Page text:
CES 2017: Semtech welcomes you to wireless (charging)

January 12, 2017 OpenSystems Media

Wireless charging had been one of those elusive technologies over the past decade alongside the likes of cold fusion and teleportation, but meeting with Semtech at CES 2017, you’d never know it.

Known widely in the embedded space for their work with the LoRa low power, wide area (LPWA) networking technology, Semtech gained proficiency in wireless charging after acquiring Triune Systems in 2015. Initially this translated into delivering wireless charging transmitters and receivers for wearable-class devices, but quickly evolved into solutions for higher power systems in the 20 W range (for some context, wireless wearables charging is typically on the order of < 10 W).

At CES 2017, the company announced that it is continuing its upward mobility in wireless charging with the release of the LinkCharge 40 Series of wireless charging transmitters and receivers that support applications requiring up to 40W power. What’s unique about the devices, however, is that while to achieve 40W wireless charging the LinkCharge devices utilize a proprietary protocol and some firmware tricks, the devices are also backwards compatible with 20W devices by way of support for the standardized Qi protocol. As per Ruwanga Dassanayake, Product Line Manager for Semtech’s Power and High-Reliability Products Group, the LinkCharge 40 devices also up the wireless charging efficiency from “about 87 percent DC-DC efficiency up to the low- to mid-90s. That almost parallels what you get with wired charging.”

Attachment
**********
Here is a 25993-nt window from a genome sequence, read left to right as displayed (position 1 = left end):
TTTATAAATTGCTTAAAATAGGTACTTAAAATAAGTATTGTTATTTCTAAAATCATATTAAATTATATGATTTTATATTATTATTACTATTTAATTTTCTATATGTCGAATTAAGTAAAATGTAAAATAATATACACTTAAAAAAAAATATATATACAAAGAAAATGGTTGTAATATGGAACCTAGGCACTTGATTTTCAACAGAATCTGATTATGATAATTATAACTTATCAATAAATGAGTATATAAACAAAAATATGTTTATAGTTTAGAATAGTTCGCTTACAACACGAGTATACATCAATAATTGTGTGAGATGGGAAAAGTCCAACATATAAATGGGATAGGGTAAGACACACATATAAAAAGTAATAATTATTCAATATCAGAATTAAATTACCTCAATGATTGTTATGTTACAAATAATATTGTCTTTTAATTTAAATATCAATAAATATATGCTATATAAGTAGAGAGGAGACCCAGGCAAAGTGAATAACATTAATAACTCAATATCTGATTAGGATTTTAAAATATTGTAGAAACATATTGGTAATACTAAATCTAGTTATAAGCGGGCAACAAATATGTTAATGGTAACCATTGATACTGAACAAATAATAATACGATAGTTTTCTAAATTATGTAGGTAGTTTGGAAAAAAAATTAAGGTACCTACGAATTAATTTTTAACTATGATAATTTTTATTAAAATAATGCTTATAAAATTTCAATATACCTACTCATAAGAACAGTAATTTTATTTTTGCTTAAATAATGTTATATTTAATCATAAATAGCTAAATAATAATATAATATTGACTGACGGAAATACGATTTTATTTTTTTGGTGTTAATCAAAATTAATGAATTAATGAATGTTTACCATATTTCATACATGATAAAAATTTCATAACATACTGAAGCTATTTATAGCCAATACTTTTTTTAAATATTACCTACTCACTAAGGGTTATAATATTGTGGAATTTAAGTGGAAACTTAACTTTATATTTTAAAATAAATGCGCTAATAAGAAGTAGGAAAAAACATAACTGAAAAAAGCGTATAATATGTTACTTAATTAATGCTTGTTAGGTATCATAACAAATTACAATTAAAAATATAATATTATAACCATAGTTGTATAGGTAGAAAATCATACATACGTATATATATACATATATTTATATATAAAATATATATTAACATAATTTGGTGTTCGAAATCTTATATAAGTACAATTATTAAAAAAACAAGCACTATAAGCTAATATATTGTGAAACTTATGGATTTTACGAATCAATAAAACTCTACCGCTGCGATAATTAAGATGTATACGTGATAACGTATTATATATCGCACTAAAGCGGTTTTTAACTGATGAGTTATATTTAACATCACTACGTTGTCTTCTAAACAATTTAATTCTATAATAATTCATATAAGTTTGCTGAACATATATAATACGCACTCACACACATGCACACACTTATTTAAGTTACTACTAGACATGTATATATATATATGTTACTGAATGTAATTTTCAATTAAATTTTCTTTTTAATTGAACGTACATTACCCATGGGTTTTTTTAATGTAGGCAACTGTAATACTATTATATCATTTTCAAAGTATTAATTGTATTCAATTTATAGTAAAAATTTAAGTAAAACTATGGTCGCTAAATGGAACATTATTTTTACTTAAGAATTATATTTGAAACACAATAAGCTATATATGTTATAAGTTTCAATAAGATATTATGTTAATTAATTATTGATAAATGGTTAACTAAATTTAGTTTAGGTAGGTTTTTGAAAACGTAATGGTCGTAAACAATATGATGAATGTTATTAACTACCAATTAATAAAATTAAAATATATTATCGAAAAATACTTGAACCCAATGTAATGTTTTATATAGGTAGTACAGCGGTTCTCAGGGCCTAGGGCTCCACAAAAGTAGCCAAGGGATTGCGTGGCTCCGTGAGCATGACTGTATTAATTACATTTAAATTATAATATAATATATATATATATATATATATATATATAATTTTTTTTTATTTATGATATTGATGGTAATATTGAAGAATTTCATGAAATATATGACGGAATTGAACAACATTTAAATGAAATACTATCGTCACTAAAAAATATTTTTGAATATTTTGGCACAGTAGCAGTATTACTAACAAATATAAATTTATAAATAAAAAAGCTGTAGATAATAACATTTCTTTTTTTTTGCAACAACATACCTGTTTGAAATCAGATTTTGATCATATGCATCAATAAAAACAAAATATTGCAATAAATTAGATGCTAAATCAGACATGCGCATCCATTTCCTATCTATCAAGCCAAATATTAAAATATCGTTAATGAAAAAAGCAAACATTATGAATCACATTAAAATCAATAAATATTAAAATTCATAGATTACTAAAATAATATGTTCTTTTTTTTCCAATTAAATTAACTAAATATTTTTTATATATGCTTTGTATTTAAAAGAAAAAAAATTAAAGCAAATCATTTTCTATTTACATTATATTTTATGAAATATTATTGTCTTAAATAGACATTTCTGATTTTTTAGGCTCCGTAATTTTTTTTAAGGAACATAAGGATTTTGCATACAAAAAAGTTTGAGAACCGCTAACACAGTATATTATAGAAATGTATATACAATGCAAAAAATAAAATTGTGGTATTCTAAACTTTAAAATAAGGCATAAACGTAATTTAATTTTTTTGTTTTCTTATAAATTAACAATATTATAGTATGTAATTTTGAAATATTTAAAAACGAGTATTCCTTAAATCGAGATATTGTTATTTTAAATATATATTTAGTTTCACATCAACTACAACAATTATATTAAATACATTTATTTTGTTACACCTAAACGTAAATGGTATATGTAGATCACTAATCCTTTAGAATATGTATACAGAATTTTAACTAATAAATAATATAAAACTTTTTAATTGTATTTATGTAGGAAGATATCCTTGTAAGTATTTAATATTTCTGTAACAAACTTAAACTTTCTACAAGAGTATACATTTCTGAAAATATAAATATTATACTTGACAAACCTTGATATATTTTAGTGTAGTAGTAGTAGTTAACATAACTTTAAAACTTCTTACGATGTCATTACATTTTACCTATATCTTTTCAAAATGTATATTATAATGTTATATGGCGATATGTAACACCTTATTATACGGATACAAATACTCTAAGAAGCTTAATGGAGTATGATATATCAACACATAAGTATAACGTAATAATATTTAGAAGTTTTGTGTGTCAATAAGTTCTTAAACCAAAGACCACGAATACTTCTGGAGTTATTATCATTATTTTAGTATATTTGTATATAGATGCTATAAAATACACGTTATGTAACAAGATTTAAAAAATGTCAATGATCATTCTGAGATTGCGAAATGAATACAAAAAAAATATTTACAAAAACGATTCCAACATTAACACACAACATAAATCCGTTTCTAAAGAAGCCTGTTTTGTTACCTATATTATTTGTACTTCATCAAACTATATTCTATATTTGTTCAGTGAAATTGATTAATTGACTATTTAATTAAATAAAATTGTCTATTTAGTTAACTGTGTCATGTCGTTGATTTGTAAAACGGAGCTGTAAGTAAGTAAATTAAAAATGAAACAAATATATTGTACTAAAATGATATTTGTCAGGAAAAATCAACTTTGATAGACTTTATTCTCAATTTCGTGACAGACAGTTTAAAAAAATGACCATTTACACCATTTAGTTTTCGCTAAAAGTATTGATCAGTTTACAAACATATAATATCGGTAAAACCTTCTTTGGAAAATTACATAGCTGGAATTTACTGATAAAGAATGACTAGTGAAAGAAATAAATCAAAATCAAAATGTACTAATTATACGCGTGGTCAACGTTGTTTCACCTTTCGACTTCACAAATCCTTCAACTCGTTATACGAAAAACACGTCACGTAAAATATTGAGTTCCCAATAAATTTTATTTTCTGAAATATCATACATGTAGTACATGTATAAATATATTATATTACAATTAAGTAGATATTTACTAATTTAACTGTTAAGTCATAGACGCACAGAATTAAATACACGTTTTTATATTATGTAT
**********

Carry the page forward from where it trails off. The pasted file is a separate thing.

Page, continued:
That’s not as extensive as Semtech’s wireless charging solutions get, however, as the company also develops turnkey wireless charging transmitters and receivers for systems comparable to the Roomba (100W to 200W) on the high end, and into th low mA range on the low end for devices such as hearing aids. This inevitably led me to question the limits of the technology for systems such as large as automobiles or as small as simple Internet of Things (IoT) sensor nodes, which Ken Moore, Vice President and General Manager of Semtech and an asset that came over in the Triune acquisition described as solutions that are “still exotic” but that “are possible given the market demand.”

I’ll have to buy an electric car to start moving these initiatives forward, but in the mean time, please forgive the missing picture of Semtech’s demo. I was quick charging my phone.

Return to slideshow.

Brandon Lewis, Technology Editor
Previous Article
Manage and update your vehicle fleet remotely and (more importantly) securely

If I had to pick one technology that got more than its share of attention at CES, it would be automotive. T...

Next Article
Free MakerPro stuff: What's the real cost?
Free MakerPro stuff: What's the real cost?

Perhaps I should start this article off by talking about my "free" dog, Evie. My wife and I adopted her at ...